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    #1

    The phrase "I'd love to."

    I know a man uses the phrase Id love to., but I sometimes feel he might be a gay when he says it so often.
    Do you all guy members ever avoid using the phrase?
    If you dont want to use it, what phrases would use instead?

    Example: Well have a party this coming Friday night. Why dont you come along?
    Id love to.

  1. Piscean's Avatar
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    #2

    Re: The phrase "I'd love to."

    Quote Originally Posted by popri View Post
    I know a man uses the phrase “I’d love to.”, but I sometimes feel he might be a gay when he says it so often.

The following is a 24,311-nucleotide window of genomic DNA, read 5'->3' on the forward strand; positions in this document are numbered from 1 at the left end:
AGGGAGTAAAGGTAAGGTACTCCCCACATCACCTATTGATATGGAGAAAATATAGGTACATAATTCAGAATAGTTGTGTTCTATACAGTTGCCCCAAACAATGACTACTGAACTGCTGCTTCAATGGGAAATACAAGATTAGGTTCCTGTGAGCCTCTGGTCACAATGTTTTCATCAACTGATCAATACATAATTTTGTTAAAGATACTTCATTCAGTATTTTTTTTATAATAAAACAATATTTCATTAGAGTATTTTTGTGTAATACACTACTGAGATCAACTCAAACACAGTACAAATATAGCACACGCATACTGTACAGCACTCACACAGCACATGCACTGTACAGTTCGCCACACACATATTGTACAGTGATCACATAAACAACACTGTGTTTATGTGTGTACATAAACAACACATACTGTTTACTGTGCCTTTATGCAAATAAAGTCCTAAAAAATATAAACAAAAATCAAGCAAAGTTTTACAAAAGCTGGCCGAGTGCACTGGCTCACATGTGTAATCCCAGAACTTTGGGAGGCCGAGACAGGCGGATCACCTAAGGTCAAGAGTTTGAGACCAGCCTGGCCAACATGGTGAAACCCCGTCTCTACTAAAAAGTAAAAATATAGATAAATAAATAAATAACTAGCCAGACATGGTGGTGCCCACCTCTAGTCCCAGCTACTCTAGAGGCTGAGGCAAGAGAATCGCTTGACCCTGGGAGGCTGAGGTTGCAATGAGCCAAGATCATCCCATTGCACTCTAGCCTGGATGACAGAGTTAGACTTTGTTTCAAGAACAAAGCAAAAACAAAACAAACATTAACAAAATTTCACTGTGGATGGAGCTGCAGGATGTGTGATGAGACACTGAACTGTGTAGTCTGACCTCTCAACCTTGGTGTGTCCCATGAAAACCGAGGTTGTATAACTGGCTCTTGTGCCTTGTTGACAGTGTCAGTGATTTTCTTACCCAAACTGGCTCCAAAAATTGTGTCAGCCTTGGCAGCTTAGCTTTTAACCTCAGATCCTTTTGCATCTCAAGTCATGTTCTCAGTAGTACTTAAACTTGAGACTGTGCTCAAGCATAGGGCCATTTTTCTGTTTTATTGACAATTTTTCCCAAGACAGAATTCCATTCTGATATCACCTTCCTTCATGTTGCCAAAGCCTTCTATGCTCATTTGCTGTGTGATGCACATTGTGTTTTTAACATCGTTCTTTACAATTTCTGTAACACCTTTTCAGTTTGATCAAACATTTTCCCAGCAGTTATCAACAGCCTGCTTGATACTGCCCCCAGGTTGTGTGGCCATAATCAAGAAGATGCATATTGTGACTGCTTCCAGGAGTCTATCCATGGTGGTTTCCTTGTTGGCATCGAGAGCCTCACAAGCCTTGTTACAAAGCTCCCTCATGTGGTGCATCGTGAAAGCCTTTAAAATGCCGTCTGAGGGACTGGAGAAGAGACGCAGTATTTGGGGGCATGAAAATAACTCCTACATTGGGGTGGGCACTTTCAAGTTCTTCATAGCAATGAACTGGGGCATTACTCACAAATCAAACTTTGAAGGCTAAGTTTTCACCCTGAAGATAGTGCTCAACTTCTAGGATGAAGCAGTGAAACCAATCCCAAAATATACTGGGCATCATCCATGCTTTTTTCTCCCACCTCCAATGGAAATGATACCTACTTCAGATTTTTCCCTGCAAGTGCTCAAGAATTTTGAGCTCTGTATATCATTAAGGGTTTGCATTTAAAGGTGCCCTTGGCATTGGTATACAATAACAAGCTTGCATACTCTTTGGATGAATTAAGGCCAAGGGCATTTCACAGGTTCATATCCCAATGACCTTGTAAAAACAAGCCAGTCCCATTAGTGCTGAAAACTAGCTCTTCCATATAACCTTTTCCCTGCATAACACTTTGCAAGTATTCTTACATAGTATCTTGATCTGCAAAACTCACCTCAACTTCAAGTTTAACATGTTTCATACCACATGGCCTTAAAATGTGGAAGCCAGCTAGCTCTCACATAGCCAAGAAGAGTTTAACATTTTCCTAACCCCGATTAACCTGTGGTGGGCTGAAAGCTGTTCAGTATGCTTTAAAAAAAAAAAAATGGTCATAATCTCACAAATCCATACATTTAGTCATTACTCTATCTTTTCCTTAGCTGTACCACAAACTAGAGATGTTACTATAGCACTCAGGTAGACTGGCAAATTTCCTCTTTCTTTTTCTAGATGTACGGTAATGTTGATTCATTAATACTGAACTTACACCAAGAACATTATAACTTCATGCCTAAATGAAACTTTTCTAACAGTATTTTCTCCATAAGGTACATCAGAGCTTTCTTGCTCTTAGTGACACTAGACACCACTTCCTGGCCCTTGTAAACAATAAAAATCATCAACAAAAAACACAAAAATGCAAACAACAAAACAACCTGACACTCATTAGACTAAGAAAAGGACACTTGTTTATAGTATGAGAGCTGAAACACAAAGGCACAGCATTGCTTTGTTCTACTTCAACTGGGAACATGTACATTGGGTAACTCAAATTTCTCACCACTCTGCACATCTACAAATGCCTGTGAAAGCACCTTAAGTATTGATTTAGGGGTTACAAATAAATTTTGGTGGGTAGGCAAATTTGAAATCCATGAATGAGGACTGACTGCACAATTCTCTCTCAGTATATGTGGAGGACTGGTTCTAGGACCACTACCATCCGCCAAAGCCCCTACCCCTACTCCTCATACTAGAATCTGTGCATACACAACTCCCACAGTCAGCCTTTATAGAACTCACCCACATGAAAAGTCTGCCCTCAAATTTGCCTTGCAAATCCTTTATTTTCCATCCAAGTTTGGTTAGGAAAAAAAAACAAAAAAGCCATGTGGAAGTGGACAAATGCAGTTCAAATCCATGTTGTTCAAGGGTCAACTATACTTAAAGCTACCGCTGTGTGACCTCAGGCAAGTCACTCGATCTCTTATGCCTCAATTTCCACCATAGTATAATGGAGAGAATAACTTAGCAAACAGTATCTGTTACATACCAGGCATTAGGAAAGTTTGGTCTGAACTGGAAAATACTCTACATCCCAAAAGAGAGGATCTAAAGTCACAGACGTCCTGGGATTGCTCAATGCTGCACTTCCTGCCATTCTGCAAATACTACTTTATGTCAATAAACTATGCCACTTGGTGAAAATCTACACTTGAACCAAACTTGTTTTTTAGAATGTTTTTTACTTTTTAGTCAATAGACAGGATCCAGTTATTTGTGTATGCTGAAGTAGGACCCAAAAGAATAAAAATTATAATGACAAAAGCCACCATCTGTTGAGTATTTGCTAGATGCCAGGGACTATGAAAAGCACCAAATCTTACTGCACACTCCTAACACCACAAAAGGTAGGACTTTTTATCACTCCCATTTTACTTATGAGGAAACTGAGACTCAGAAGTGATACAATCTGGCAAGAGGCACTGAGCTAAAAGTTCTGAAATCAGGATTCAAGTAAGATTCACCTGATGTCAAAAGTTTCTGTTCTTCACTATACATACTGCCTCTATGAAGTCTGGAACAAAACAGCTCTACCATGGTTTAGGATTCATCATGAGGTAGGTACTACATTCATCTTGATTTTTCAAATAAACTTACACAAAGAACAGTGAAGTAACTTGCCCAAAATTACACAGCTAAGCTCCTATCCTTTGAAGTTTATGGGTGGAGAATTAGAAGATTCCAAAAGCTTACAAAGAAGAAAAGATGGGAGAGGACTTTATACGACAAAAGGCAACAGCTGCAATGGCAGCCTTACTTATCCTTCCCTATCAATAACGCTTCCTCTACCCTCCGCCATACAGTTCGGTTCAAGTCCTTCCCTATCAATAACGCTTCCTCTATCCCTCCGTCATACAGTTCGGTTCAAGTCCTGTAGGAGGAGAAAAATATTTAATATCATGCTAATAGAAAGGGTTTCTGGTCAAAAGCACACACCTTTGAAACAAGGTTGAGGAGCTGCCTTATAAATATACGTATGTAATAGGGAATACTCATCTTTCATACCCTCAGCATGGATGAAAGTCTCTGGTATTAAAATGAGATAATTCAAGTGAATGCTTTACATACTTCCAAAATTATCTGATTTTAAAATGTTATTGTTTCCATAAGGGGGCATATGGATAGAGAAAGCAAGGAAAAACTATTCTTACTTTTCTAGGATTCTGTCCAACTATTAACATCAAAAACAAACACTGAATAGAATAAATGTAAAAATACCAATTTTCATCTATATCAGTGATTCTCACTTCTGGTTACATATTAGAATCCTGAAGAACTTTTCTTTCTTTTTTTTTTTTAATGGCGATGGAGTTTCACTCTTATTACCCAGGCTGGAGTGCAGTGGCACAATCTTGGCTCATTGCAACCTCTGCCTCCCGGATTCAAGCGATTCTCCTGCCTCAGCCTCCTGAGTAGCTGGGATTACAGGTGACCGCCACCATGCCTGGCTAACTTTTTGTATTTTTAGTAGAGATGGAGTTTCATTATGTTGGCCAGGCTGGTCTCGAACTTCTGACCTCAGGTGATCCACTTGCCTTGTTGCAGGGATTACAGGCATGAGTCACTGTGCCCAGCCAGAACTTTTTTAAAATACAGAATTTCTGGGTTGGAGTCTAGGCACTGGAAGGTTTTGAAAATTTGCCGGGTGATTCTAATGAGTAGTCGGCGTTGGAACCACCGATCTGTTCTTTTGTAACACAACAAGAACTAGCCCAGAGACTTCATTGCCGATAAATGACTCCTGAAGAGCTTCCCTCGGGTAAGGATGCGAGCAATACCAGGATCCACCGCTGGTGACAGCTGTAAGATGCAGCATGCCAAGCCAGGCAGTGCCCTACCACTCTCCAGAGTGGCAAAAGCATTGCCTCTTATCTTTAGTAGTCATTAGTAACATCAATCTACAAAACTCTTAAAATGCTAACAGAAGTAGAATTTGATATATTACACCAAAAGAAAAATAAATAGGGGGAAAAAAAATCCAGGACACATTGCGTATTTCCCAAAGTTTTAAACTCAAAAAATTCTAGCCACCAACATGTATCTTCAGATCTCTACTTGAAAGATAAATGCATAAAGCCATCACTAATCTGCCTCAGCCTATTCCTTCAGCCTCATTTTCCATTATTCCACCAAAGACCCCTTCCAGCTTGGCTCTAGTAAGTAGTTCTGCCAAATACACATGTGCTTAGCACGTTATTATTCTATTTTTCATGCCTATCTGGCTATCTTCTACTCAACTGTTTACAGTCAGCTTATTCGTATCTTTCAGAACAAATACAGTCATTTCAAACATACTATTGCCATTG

There's no accounting for uninformed prejudice.
    Do you all guy members ever avoid using the phrase?
    I am not sure what you mean by 'you all guys'.

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    #3

    Re: The phrase "I'd love to."

    Sorry to confuse you.

    I'd just like to know what phrases men would use instead of "I'd happy to."
    I imagine some men might try to avoid using womanly words and phrases such as "Oh, my goodness!" and "fabulous!"
    Of course, it depends on how you speak. But I doubt whether he is a gay or not when he says "I'd love to." so often.
    It doesn't matter if he is a gay or not, but I'd like to know how men use the phrase.
    Like I said in the first thread, I know both men and women use it.

  2. Raymott's Avatar
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    #4

    Re: The phrase "I'd love to."